Showing posts from September, 2006

Function calls considered harmful

Everyone now knows how the many-core processor era is upon us, and how this challenges existing methods of software development because current mainstream development methodologies are inappropriate for a new environment in which most software will need to be parallel if it is to take advantage of many cores. The problem is not that existing languages make parallel programming impossible. It is that they don't make it simple. This is similar to the problem of manual memory management in languages like C and C++. It takes years of discipline before you learn to write programs that will not leak memory or misuse it in some way - and even when you do, memory management still takes a considerable portion of the time you spend programming. Contrast that with platforms like Java and .NET which cut the red tape and allow you to simply specify what needs to be done, and the platform takes care of the memory management. It is also similar to the problem of security in language like

Currency: interest, sources and sinks

Vorlath recently wrote : I think you need to re-evaluate your reality. The money system is a failure. It's a joke. Lump all the loan agencies together. Everyone else has to borrow from these organisation (yes, if these people so choose). Where exactly do you propose the borrowers get MORE money than they borrowed to pay the interest if there's none available? You can't pay back what doesn't exist. The system is made so that at least some MUST fail. Even if you do everything right, you may still fail because there's a process of elimination at work. I know that's a simplistic view, but it doesn't make it any less true. So if you have more money than others, you too can loan it out and do nothing except for one fact that you have more money. That's BS and is why no money system will ever work. No system that requires failure will ever get my support. I find it funny how much suffering and failures there are around the world because of money, yet there are

David Cameron's "Universal Mush"

The BBC has quoted David Cameron as saying: "I don't want a world that has become a kind of bland universal mush where our distinctive cultures and histories and identities have are gone. I want India to be India and Britain to be Britain." Who's David Cameron to want things about people's cultures and identities? I don't agree with bland, but the only way the world is going to be a more harmonious place is if it does turn into a universal mush. All of the individual characteristics that Mr. Cameron may find peculiar and interesting about India vs. England are, to the extent they cannot sustain themselves, counter-productive and must go. The only way that the lifetime of counter-productive features of different nationalities can be extended is by political fiat - forcing people not to do things, curtailing their freedom so as to extend the lifetime of what is pointlessly perceived as a national 'self'. That's what leaders like Mr. Cameron propos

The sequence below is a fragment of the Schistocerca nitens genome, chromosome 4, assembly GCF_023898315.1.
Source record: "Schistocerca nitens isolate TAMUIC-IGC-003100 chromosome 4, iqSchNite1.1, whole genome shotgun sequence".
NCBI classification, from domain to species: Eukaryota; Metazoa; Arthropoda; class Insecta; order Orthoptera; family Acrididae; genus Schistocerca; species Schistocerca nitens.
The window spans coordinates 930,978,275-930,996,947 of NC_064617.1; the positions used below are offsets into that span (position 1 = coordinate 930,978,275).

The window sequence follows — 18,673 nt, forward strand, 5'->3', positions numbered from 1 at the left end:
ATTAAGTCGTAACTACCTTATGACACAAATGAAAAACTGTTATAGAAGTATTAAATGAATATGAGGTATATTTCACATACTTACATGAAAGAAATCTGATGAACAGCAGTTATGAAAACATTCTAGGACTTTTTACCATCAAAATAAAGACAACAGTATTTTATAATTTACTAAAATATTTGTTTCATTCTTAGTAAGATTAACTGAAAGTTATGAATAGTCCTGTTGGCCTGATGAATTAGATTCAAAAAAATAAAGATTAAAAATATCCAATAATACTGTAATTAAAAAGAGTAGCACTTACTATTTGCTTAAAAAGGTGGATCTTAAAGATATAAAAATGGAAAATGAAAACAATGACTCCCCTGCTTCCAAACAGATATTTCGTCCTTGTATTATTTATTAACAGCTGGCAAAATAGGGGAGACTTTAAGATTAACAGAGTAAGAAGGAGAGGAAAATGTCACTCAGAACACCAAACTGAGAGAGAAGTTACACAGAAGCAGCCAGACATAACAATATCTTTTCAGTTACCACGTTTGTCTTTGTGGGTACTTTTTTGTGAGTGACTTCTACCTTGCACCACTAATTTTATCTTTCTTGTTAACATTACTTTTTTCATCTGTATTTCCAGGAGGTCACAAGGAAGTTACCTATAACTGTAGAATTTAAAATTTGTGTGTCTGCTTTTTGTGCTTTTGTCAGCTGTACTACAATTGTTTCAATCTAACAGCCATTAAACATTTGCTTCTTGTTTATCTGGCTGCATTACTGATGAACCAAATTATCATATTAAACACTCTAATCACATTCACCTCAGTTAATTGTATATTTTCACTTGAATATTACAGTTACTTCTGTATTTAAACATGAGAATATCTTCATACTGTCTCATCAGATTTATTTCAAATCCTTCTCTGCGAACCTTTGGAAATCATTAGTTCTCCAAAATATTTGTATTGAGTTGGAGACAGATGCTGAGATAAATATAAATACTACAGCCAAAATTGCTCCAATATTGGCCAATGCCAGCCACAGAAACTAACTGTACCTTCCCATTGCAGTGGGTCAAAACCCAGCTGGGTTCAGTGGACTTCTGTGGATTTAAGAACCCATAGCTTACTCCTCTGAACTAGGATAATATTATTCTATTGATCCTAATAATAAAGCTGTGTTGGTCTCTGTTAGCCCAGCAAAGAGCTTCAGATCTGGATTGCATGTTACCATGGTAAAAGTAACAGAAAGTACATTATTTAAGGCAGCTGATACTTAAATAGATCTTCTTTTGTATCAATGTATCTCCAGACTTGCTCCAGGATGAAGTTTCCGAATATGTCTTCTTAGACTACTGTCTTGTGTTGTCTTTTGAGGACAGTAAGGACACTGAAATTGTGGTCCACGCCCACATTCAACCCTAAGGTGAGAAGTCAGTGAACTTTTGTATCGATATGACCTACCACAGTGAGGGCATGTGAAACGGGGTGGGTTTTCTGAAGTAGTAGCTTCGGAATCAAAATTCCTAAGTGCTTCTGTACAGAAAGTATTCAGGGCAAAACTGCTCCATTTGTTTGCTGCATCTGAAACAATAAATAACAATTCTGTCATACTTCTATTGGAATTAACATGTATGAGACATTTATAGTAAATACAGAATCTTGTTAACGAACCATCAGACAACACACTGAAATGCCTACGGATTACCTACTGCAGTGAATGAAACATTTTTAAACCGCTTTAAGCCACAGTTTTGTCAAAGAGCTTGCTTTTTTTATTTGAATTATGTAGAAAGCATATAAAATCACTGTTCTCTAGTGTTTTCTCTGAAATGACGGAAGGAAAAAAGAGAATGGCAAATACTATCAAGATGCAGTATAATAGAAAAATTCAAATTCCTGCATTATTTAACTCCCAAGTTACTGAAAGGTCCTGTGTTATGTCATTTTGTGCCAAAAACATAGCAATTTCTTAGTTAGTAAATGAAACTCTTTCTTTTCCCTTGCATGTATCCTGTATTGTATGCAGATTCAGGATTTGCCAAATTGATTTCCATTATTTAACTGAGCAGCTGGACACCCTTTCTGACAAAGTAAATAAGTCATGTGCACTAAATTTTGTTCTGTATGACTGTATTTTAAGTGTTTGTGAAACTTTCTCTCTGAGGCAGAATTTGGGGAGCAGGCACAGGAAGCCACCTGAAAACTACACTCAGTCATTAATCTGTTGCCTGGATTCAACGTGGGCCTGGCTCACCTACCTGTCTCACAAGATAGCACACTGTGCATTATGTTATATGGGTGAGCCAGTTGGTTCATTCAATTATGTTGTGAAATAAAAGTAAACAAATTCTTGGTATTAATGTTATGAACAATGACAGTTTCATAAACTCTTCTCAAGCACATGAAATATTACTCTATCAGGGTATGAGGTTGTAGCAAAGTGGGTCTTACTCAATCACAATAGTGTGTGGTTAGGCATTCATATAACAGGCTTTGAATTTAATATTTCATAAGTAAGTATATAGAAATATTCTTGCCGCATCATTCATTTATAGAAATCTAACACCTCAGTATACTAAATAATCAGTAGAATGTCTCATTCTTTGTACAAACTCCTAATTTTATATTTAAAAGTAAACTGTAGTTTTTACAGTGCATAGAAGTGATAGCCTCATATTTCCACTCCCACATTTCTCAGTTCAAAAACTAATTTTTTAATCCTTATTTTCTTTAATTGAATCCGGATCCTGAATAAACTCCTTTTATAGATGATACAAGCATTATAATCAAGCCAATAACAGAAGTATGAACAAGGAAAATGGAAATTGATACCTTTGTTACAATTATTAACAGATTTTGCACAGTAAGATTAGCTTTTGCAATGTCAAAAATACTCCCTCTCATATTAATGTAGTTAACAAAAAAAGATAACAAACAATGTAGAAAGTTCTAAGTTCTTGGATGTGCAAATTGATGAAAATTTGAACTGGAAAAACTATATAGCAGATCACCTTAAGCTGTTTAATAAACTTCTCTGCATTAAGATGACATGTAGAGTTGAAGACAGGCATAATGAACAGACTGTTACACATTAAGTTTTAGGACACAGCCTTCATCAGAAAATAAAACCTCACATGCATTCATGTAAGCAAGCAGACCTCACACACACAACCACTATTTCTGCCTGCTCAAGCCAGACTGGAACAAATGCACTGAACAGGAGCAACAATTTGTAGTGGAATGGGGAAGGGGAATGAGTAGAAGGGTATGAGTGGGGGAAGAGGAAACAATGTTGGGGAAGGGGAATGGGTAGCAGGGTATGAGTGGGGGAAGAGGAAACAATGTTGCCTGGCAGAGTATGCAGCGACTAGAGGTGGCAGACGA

[English translation of my original post published in Slovene .] An essential problem of modern parliamentary democracies is that, with time, the scope of bureaucracy and the complexity of laws tend only to increase, which encroaches on free initiative and suffocates the economy. What is the essential reason for this problem, and how could bureaucracy be trimmed and the complexity of laws be limited to reasonable boundaries? A fundamental reason for the overwhelming complexity of laws is simply that they are too easy to pass. To pass a new law, support of only half the legislature is usually sufficient; to change the constitution , the crucial document on which the stability of a country is based, only two thirds are usually enough. Consider this. The function of laws is that they prohibit or proscribe action by the citizens. Therefore, every law fundamentally restricts the freedoms of the citizens. A law that does not do this is an empty law. And such - frequently arbitrary, stu

Principles of Programming: The Wisdom of Being Neutral

An inexperienced programmer frequently tries to make every single thing as complex as his understanding allows him to make it. But he must not. If one makes things as complex as that, they will be unmaintainable, unenhanceable and too complex to use. How complex is a screw? What does a single screw do? Does it hold books? No, but it can be used in a bookshelf that does. How complex is a rivet? What does a single rivet do? Does it transport oil across oceans? No, but it can be used in an oil tanker that does. How complex is a single lego block? Whatever does a single lego block do? A single screw or a rivet or a lego do nothing special on their own. That's why they are so versatile: because they're neutral . Everything one writes in code, every single function or component or class, needs to be neutral like that, too. Reusability of your code does not come from what it does. It comes from what it doesn't do. It comes from what it consciously avoids doing so as not